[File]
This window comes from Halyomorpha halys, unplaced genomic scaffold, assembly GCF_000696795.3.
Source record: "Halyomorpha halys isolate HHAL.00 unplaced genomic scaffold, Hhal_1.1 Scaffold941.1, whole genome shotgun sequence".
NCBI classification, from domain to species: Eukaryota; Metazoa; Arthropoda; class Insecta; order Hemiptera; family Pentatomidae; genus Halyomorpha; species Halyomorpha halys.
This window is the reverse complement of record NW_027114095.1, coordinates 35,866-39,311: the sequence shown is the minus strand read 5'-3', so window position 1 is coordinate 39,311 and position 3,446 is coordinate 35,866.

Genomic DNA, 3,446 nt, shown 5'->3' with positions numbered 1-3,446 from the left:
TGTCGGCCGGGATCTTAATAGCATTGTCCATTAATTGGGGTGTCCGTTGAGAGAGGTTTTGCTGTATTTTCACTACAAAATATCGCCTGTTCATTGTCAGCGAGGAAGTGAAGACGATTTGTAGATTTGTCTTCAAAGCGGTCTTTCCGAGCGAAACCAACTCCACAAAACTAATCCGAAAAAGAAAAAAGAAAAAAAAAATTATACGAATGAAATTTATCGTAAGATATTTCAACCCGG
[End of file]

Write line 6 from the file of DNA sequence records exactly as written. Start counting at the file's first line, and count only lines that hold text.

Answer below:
TGTCGGCCGGGATCTTAATAGCATTGTCCATTAATTGGGGTGTCCGTTGAGAGAGGTTTTGCTGTATTTTCACTACAAAATATCGCCTGTTCATTGTCAGCGAGGAAGTGAAGACGATTTGTAGATTTGTCTTCAAAGCGGTCTTTCCGAGCGAAACCAACTCCACAAAACTAATCCGAAAAAGAAAAAAGAAAAAAAAAATTATACGAATGAAATTTATCGTAAGATATTTCAACCCGG